I watched Hou Hsiao-hsien's "Flight of the Red Balloon" with the Librarian last Saturday, at the IFC. It was visually delicate and observant, but dragged, especially towards the end. Juliette Binoche was marvellous as the harried single mother.
Theater for a New Audience (a mouthful of a name!) performs Anthony and Cleopatra at The Duke on 42nd Street. The staging was inventive throughout. A tiled pool at the front of the thrust stage was pleasure pond, military aid, mirror of fate, ditch, and river. The paneled doors at the back of the stage opened for dramatic entrances and exits, revealing a corridor of power, and closed for impressionistic depictions of land and sea. In the battles scenes, the doors opened to show silhouettes of soldiers. Above the doors was a high playing area, from which the dying Anthony was lowered, laboriously, into the arms of Cleopatra in the tomb.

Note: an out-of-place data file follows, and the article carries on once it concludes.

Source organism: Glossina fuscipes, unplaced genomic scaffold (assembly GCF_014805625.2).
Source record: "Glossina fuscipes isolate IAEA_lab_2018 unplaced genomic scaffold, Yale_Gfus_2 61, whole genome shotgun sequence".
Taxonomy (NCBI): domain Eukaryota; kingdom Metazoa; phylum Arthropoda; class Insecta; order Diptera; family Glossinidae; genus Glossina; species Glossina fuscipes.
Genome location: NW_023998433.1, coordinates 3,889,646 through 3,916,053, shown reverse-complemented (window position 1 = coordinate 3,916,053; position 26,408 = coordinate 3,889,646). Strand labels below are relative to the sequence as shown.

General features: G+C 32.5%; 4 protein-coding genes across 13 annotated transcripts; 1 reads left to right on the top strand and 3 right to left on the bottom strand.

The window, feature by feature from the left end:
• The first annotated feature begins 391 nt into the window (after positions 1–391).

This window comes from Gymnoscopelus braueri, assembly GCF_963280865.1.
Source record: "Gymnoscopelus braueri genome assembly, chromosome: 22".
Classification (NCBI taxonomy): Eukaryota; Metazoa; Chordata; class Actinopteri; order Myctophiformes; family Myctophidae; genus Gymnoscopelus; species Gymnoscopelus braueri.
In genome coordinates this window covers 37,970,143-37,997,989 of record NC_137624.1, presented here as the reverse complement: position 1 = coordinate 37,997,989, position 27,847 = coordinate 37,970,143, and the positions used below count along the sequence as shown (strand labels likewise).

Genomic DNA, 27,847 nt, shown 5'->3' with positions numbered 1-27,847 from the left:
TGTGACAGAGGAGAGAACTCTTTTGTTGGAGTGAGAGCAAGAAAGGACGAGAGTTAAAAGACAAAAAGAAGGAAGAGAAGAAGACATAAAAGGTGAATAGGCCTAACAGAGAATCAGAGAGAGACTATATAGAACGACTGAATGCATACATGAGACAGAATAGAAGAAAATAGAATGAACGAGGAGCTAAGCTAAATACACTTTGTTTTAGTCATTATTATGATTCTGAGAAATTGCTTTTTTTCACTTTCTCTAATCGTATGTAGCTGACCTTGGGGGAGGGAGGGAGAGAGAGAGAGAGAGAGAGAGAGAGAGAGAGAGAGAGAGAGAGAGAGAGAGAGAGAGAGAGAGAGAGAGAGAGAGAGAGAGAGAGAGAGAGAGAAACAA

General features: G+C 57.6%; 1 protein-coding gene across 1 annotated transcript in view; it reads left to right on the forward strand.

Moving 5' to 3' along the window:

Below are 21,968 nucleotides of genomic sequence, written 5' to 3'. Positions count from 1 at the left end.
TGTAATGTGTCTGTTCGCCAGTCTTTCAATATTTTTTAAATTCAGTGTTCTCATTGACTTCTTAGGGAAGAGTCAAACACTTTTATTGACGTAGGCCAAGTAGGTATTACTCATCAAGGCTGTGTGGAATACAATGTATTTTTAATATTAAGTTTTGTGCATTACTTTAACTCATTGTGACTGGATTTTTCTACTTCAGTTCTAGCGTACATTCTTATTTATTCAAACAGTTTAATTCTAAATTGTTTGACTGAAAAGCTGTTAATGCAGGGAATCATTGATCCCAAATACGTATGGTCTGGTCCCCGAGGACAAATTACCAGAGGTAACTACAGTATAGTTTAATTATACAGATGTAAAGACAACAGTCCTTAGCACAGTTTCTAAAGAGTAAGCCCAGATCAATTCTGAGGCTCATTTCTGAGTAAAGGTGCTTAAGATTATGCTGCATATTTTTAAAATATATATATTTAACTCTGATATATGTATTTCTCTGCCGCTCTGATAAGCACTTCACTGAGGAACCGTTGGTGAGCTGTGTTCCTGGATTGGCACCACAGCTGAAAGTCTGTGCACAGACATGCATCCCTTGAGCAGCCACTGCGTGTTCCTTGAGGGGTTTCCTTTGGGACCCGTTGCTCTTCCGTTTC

The acting was far less imaginative. Marton Csokas, playing Anthony, spoke as if he had a cold. Jeffrey Carlson, as Octavius Caesar, was shouting most of the time. John Douglas Thompson's Enobarbus had dignity and weight, but not tragedy. Laila Robins was a chameleon Cleopatra in the first half, but her variety narrowed dangerously in the second half. This performance reminded me how much the later part of the play depends on the acting of its two leads. Without brilliant actors, the second half dragged like a wounded snake (yes, it's an A&C cliche), and I felt relieved when Anthony and Cleopatra finally died. Randy Harrison, who plays the cutie in "Queer as Folk," was a creditable Eros. In soldier uniform, he looked appropriately young and vulnerable. After the performance, he walked past me just outside the theater, in a light-colored hood, with a female companion. He was shorter than I had thought.